NASA’s internal watchdogs barked loudly last week at the space agency’s failure to smoothly take over from Russia the transport of astronauts to the International Space Station.
The space station has been dependent on Russian Soyuz space vehicles since NASA mothballed its space shuttle program in 2011.
Dependence on Russia has become an embarrassment since the U.S. started imposing mounting sanctions on trade with Russia in 2014.
NASA had to ask Congress for a waiver of sanctions to continue hitching rides on Russian vehicles to the space station. Embarrassment only grows as the current agreement nears an end without the U.S. having found its own transport back into space.
NASA should “establish realistic timetables,” “correct identified safety-critical technical issues,” and “obtain an extension of the legal waiver to pay Russia for Soyuz seats,” concluded a review by NASA’s Office of Inspector General, issued Nov. 14.
The report noted technical issues that have caused more than a two-year delay in contracts with Boeing and SpaceX, which have “obligated approximately $5.5 billion out of $8.5 billion awarded for this effort.”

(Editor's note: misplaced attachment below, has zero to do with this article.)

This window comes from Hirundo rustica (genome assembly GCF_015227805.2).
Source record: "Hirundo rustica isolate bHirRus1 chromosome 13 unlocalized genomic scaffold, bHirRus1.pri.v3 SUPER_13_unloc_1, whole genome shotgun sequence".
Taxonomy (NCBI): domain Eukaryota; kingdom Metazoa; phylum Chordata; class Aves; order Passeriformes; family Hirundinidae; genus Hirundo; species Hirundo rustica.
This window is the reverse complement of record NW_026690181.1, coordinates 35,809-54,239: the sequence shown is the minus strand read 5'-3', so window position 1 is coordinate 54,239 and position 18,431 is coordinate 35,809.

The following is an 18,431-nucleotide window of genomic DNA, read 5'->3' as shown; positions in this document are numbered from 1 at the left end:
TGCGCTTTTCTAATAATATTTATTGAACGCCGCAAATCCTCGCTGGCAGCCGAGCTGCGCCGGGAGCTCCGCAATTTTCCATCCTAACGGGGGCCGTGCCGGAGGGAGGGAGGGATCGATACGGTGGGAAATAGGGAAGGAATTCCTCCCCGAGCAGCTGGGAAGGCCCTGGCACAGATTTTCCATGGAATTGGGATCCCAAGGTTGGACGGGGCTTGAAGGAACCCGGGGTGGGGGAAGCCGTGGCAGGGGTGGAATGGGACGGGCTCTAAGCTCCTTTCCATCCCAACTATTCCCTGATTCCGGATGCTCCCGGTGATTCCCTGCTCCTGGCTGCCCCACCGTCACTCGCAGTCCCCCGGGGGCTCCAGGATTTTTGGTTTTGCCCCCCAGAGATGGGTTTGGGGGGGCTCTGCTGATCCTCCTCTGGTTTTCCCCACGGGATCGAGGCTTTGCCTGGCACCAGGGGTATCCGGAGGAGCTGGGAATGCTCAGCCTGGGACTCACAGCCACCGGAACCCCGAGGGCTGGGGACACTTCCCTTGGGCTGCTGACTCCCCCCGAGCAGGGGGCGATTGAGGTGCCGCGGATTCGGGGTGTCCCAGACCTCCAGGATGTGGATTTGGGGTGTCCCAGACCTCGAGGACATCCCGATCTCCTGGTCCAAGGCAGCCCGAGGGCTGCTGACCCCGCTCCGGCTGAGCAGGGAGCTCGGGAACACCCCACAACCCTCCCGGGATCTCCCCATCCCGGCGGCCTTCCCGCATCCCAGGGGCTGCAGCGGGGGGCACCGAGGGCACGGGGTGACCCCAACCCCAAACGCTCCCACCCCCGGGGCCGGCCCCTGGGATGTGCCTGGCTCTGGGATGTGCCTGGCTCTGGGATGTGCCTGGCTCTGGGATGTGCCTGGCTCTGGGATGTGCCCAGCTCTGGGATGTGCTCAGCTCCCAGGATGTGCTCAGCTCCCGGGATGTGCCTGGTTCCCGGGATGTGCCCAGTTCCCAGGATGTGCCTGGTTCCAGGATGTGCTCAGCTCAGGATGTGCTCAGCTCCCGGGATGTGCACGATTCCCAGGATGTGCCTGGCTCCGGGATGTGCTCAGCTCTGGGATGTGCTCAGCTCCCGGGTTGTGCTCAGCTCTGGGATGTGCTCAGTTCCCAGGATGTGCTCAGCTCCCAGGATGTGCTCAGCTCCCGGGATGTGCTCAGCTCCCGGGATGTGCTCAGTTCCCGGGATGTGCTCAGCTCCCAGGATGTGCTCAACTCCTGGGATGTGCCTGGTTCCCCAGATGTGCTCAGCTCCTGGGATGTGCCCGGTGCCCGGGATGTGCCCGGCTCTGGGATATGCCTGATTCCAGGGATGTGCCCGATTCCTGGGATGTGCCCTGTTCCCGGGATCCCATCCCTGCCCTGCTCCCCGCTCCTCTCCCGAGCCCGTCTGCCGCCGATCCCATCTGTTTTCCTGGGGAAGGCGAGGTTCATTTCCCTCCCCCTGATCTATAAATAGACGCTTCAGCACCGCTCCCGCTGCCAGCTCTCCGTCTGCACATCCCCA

There still remain “significant safety and technical challenges with parachutes, propulsion, and launch abort systems,” the report noted and warned NASA not to take any shortcuts. Another of the report’s concluding recommendations was “correct identified safety-critical technical issues before the crewed test flights to ensure sufficient safety margins exist.”
Beside mission delay and safety concerns, NASA’s OIG questioned spending decisions, particularly $287.2 million paid to Boeing after a 13-month delay, during which Boeing argued for more money for work on its Starliner space transporter. “NASA essentially paid Boeing higher prices to address a schedule slippage caused by Boeing’s 13-month delay in completing the ISS Design Certification Review milestone and due to Boeing seeking higher prices than those specified in its fixed price contract,” the report said.
“We strongly disagree with the report’s conclusions about CST-100 Starliner pricing and readiness,” said Jim Chilton, vice president and general manager of Boeing Space and Launch. “Each member of the Boeing team has a personal stake in the safety, quality and integrity of what we offer our customers, and since Day One, the Starliner team has approached this program with a commitment to design, develop and launch a vehicle that we and NASA can be proud of.”